Fresh approach needed to tackle dengue
OUT of the RM25 billion extra health allocation in the 2017 budget, RM80 million was earmarked to expand the National Community Health Empowerment programme to prevent and control mosquito-borne diseases.
This comes on the back of a worsening dengue problem, with an increasing number of cases recorded yearly since 1980. There were 120,836 cases in 2015, up from 43,346 cases in 2013 – an increase of 179%. From January to August this year, 71,590 cases were detected – 193 Malaysians have lost their lives.
However, is directing RM80 million to mosquito control the most effective use of these funds?
Most of the money will probably be spent on community education and fogging.
Fogging is highly visible and sends reassuring signals to the affected community. Unfortunately, studies looking at the effectiveness of fogging indicate that the method achieves little. To be effective, fogging must rapidly reduce the mosquito population by around 97% and be repeated regularly.
Many infective mosquitoes escape unharmed as they are often found indoors in homes, offices and enclosed spaces when the fogging teams pass by.
A lot depends on the diligence of the operator: machines can be poorly maintained; insecticide dosages can be incorrect, undermining effectiveness. Fogging can also give residents a false sense of security, leading to a complacent attitude towards ensuring that drains are covered and containers are emptied of stagnant water.
Mosquito control efforts, mainly based around fogging, are extremely expensive at RM6,700 per reported dengue case. Malaysia spends around RM310 million every year on these activities. This amount is the equivalent to the budget cuts experienced by the Ministry of Health in 2015 and 2016. About the same amount was allocated for the 1Malaysia Supplementary Food Programme for primary school pupils under the 2017 Budget.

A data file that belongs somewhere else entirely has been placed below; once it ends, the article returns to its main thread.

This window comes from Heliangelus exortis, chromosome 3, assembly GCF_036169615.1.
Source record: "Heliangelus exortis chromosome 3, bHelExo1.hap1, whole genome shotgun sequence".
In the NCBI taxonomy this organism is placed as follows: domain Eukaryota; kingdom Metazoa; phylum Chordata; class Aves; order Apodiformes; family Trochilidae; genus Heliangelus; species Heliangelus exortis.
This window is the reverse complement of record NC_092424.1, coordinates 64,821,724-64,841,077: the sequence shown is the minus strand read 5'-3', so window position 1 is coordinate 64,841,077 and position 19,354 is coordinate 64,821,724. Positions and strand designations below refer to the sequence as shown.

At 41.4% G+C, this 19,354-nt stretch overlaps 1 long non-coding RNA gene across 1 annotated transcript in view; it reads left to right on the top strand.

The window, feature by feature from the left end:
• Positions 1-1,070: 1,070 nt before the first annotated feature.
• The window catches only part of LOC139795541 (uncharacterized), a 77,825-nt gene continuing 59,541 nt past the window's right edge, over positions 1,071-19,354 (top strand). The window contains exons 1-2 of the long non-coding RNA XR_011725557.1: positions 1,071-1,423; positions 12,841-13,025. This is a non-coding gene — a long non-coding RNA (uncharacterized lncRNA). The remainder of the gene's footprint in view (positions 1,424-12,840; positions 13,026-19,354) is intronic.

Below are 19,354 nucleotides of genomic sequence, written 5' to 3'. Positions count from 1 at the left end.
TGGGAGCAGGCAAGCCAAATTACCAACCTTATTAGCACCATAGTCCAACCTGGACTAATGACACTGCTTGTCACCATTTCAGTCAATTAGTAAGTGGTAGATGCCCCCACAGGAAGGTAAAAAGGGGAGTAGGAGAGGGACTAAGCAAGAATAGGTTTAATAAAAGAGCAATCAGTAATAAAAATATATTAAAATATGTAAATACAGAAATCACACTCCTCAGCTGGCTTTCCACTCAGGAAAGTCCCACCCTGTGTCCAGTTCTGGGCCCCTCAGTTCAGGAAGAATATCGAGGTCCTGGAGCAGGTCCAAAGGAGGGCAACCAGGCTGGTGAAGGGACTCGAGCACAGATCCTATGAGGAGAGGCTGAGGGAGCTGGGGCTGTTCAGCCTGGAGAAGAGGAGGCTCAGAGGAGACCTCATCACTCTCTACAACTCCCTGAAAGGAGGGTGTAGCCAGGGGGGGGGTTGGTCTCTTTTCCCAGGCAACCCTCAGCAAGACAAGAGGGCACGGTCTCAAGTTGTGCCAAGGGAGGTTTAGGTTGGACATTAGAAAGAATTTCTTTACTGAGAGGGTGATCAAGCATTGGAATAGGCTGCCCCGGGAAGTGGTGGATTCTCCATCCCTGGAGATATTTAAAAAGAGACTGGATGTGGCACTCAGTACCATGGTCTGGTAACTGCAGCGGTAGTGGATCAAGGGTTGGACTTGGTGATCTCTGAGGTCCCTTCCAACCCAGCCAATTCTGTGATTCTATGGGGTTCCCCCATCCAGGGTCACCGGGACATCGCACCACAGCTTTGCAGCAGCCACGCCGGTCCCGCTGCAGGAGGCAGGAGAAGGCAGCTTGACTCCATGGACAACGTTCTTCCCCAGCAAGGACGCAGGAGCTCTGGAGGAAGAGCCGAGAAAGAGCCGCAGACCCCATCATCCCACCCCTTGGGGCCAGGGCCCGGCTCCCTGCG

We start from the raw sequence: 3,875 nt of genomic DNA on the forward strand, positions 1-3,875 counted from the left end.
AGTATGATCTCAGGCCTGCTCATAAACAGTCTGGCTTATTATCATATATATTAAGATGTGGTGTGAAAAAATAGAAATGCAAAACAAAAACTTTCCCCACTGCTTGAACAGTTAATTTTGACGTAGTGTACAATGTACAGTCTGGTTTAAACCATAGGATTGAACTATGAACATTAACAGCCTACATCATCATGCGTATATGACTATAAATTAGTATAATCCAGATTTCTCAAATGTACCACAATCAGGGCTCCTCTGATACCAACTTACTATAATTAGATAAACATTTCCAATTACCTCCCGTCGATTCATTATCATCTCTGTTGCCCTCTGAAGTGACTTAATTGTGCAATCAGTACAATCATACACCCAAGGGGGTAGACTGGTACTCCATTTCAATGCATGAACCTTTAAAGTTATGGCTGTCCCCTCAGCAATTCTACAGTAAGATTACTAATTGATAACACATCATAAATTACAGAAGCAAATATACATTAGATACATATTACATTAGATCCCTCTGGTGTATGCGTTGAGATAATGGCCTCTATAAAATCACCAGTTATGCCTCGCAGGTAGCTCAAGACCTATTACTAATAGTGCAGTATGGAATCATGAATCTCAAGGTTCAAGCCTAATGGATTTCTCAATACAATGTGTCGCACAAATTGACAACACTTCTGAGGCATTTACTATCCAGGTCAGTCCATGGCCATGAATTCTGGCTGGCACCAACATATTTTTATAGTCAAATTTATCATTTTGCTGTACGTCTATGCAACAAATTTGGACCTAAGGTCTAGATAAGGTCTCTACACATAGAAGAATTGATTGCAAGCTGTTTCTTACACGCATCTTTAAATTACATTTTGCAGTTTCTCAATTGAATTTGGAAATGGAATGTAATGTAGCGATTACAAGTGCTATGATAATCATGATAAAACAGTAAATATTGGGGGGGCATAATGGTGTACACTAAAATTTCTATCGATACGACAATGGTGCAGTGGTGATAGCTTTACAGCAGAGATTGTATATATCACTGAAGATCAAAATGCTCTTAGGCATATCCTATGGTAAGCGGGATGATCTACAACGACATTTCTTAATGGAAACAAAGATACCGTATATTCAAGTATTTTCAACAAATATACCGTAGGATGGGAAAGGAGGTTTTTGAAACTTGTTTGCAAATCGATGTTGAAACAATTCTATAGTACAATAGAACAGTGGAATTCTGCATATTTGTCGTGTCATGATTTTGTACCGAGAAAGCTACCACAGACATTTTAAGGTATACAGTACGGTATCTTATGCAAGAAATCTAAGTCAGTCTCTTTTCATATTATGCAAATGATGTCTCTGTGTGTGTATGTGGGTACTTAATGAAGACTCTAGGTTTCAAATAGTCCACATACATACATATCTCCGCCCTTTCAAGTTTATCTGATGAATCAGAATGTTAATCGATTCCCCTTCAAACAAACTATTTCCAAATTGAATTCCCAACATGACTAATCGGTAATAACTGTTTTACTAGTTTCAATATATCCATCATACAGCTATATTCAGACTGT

There are a number of strategies available to reduce the breeding opportunities for mosquitos. Water-collecting litter, clogged drains and discarded tyres are particularly favoured by these insects.
Health authorities cannot hope to eliminate all breeding places in parks, empty land, buildings, building sites, blocked drains and septic tanks.
Health Minister Datuk Seri Dr S. Subramaniam said in 2014 that public apathy undermines effective dengue control efforts. Few people seem willing to give up 10 minutes each day to get rid of breeding sites around their homes and workspaces.
Theoretically, mosquito numbers could be reduced by infecting the males with a fertility-reducing bacteria (Wolbachia). Trials are taking place in Singapore, with plans for Malaysian field tests next year. A few years ago, “genetically sterile” male Aedes aegypti mosquitoes were released as part of viability tests to decrease the population of this insect. New mosquito traps are being developed. But the arrival on the scene of a new vaccine against dengue fever, calls into question the wisdom of pumping more money into mosquito control. This vaccine, Dengvaxia (CYD-TDV) was first licensed in Mexico in December 2015, which has now included it in their national immunisation programme.
Dengvaxia demonstrated significant levels of protection (57%) against dengue infection during clinical trials, which involved over 10,000 children in five Asian countries, including Malaysia.
The vaccine has since been licensed by nine other endemic countries including Singapore, Indonesia, Thailand and the Philippines. WHO has recommended countries to adopt the vaccine in national immunisation programmes, particularly for children aged between nine and 16 years.
Deputy Health Minister Datuk Seri Dr Hilmi Yahya stated earlier that the government is “still doubtful of the vaccine’s effectiveness, as such there is no need to register the vaccine in the country for the time being”.
What is clear is that approaches to mosquito control are both ineffective and costly. In light of tighter budget lines and the availability of more cost effective methods, perhaps it is time for the Ministry of Health to take on a fresh approach to fighting dengue.
Philip Stevens Senior Fellow Institute for Democracy and Economic Affairs